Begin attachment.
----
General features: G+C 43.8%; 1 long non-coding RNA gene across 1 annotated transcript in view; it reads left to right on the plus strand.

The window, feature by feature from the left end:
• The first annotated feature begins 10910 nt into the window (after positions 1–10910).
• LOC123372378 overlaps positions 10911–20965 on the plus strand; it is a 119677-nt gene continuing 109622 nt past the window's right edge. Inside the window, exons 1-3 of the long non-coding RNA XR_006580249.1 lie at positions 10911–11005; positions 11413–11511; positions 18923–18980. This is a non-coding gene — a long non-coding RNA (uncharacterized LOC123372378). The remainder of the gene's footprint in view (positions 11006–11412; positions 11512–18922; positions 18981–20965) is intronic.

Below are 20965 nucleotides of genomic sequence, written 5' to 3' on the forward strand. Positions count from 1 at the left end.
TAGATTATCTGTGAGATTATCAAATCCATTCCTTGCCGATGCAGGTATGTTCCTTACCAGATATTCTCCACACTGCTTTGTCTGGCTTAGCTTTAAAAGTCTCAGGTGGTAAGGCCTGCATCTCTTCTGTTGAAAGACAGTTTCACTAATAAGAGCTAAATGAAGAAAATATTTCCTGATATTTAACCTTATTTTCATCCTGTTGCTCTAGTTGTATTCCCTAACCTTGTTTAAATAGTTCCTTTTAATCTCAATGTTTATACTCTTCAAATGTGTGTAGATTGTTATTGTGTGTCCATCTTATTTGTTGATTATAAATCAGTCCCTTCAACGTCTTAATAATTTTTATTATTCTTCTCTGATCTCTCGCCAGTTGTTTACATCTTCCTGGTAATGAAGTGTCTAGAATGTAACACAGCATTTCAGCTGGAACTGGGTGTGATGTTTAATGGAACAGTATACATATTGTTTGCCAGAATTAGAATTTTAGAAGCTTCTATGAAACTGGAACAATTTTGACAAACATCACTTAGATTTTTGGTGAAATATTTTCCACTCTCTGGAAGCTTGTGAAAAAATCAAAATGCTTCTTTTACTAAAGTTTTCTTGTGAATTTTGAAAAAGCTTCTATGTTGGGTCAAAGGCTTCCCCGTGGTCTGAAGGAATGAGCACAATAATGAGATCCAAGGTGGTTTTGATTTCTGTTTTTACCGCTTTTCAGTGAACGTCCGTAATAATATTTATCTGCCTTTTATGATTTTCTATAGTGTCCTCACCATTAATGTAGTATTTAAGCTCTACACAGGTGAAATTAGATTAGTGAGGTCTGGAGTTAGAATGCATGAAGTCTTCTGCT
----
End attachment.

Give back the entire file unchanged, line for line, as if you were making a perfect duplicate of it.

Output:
General features: G+C 43.8%; 1 long non-coding RNA gene across 1 annotated transcript in view; it reads left to right on the plus strand.

The window, feature by feature from the left end:
• The first annotated feature begins 10910 nt into the window (after positions 1–10910).
• LOC123372378 overlaps positions 10911–20965 on the plus strand; it is a 119677-nt gene continuing 109622 nt past the window's right edge. Inside the window, exons 1-3 of the long non-coding RNA XR_006580249.1 lie at positions 10911–11005; positions 11413–11511; positions 18923–18980. This is a non-coding gene — a long non-coding RNA (uncharacterized LOC123372378). The remainder of the gene's footprint in view (positions 11006–11412; positions 11512–18922; positions 18981–20965) is intronic.

Below are 20965 nucleotides of genomic sequence, written 5' to 3' on the forward strand. Positions count from 1 at the left end.
TAGATTATCTGTGAGATTATCAAATCCATTCCTTGCCGATGCAGGTATGTTCCTTACCAGATATTCTCCACACTGCTTTGTCTGGCTTAGCTTTAAAAGTCTCAGGTGGTAAGGCCTGCATCTCTTCTGTTGAAAGACAGTTTCACTAATAAGAGCTAAATGAAGAAAATATTTCCTGATATTTAACCTTATTTTCATCCTGTTGCTCTAGTTGTATTCCCTAACCTTGTTTAAATAGTTCCTTTTAATCTCAATGTTTATACTCTTCAAATGTGTGTAGATTGTTATTGTGTGTCCATCTTATTTGTTGATTATAAATCAGTCCCTTCAACGTCTTAATAATTTTTATTATTCTTCTCTGATCTCTCGCCAGTTGTTTACATCTTCCTGGTAATGAAGTGTCTAGAATGTAACACAGCATTTCAGCTGGAACTGGGTGTGATGTTTAATGGAACAGTATACATATTGTTTGCCAGAATTAGAATTTTAGAAGCTTCTATGAAACTGGAACAATTTTGACAAACATCACTTAGATTTTTGGTGAAATATTTTCCACTCTCTGGAAGCTTGTGAAAAAATCAAAATGCTTCTTTTACTAAAGTTTTCTTGTGAATTTTGAAAAAGCTTCTATGTTGGGTCAAAGGCTTCCCCGTGGTCTGAAGGAATGAGCACAATAATGAGATCCAAGGTGGTTTTGATTTCTGTTTTTACCGCTTTTCAGTGAACGTCCGTAATAATATTTATCTGCCTTTTATGATTTTCTATAGTGTCCTCACCATTAATGTAGTATTTAAGCTCTACACAGGTGAAATTAGATTAGTGAGGTCTGGAGTTAGAATGCATGAAGTCTTCTGCT